Sherrie L. Smith Instructor: Laura Perry US History II (R62-S12C) February 4th, 2012 Political Tension In 1890s the depression played a large role of political tension. Government responses to depression during the 1890s exhibited elements of complexity, confusion, and contradiction. Yet they also showed a pattern that confirmed the transitional character of the era and clarified the role of the business crisis in the emergence of modern America. As demand for American goods and crops decreased, falling prices affected both the agricultural and manufacturing sectors. Corn, wheat, and cotton farmers responded by planting more, which only worsened the problem.
This act gave farmers subsidies for voluntarily reducing there crops sizes and spacing there planting times. The National Recovery Administration (NRA) was used to revive the industries by raising the workers wages but decreasing the hours worked. This cut all excess production so they would be a greater demand. Even though this act was ruled unconstitutional, it had many lasting affects on America. The Tennessee Valley Authority (TVA) was a very inspirational act that led to the emphasis of using the rivers resources for common gain.
Much like Tsarist reforming leaders, Witte and Alexander II, a poor economic situation also significantly influenced Lenin’s reforms, showing a nuanced continuity between factors influencing reforms in the Tsarist and Communist state. The peasants were at first discontented by the reform, for” a tax of 10% was imposed upon the harvest” (Acton), leading to crop prices temporarily rising, causing a famine reminiscent of the Tsarist age, indicating little change. However a year later the grain harvest increased by 19 million tonnes, this proved to be significant as the impacts of the NEP allowed Russian society to become more self-sufficient, without the need for imports. The reform was also significant, as it encouraged the growth of a bourgeoisie in the form of NEP men; older Bolsheviks viewed them as a threat to the socialist government, yet they accepted that a middle class was a necessary step towards complete socialism. The view that Lenin’s reforms were significant, therefore is credible, for despite gaining a government that had been ravaged by two wars, and rapid inflation, after about eight years Lenin’s NEP encouraged great economic growth, thus consolidating the position of the Bolshevik government in Russian society based upon Lenin’s work as a reforming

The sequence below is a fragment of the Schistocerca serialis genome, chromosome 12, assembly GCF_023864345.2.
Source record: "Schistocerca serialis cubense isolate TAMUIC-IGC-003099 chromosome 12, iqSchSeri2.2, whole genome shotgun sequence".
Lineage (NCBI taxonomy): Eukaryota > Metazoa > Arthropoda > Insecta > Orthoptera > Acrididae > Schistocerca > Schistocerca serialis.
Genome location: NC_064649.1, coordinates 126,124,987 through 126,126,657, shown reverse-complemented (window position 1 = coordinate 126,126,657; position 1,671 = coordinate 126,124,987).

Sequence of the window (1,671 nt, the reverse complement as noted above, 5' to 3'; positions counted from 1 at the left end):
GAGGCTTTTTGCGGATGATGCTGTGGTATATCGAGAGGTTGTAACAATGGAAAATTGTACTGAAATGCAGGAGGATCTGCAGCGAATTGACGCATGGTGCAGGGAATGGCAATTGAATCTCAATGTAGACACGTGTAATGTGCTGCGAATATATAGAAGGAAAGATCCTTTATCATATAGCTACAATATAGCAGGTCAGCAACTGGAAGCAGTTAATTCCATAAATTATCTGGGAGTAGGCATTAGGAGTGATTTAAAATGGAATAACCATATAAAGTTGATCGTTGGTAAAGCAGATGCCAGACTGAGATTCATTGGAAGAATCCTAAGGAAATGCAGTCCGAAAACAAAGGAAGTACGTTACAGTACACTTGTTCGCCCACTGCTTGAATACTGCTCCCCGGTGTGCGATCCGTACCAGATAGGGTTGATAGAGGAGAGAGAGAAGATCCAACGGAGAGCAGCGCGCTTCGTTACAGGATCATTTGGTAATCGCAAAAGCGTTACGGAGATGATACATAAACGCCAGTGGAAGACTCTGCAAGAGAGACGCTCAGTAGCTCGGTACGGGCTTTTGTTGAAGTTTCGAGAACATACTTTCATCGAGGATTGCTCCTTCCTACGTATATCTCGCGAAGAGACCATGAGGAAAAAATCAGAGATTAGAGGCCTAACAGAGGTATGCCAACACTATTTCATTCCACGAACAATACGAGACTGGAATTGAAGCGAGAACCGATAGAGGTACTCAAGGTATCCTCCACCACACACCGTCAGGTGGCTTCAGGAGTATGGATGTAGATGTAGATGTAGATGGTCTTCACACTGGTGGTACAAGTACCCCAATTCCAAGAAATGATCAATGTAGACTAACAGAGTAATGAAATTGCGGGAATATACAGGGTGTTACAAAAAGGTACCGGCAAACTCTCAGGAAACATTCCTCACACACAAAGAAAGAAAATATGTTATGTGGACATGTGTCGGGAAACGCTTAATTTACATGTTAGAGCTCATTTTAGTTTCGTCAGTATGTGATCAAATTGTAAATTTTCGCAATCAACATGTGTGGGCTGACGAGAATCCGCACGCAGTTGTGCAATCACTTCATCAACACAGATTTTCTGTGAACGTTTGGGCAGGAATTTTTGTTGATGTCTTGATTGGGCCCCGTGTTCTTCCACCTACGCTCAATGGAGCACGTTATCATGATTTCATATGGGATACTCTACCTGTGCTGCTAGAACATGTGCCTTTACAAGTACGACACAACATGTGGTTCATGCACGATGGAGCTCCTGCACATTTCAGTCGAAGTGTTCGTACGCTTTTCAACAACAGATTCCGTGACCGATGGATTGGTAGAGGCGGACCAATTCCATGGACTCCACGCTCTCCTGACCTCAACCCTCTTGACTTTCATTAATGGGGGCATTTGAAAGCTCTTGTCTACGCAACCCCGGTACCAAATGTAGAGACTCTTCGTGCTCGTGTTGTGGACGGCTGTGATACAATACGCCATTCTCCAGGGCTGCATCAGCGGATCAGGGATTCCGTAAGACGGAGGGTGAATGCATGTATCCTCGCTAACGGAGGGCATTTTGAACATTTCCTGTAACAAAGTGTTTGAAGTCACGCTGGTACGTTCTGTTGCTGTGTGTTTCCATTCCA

Some of the exchanges that took place between the Old World and the New World included sugar, coffee, vegetables, precious metals, livestock, and diseases. These exchanges had both good and bad effects. Precious metals seemed to be a good thing, but they were plundered from the Aztec and Incan empires and usually melted down, destroying artifacts from those societies. Because these metals were so abundant, it caused inflation, thus actually lowering the standard of living for most in Europe. The crops helped to provide good food for the peasants of Europe and Ireland, helping to end the huge problem of famine.
Killing buffalo began in the 1860s as the transcontinental railroads pushed west, and it stepped up as settlers found they could harm the Indians by harming the buffalo. The railroads were heavily encouraged by the federal government, particularly where private and foreign investment was lacking due to the risk of fluctuations inherent in the emergent capitalist economy. Between 1865-1900 the federal government gave millions of acres of land and cash loans to aid railroad construction.. Government policy created Northwest Railroad Act to influence agriculture growth. The Morrill Land Grant Act gave money and land to build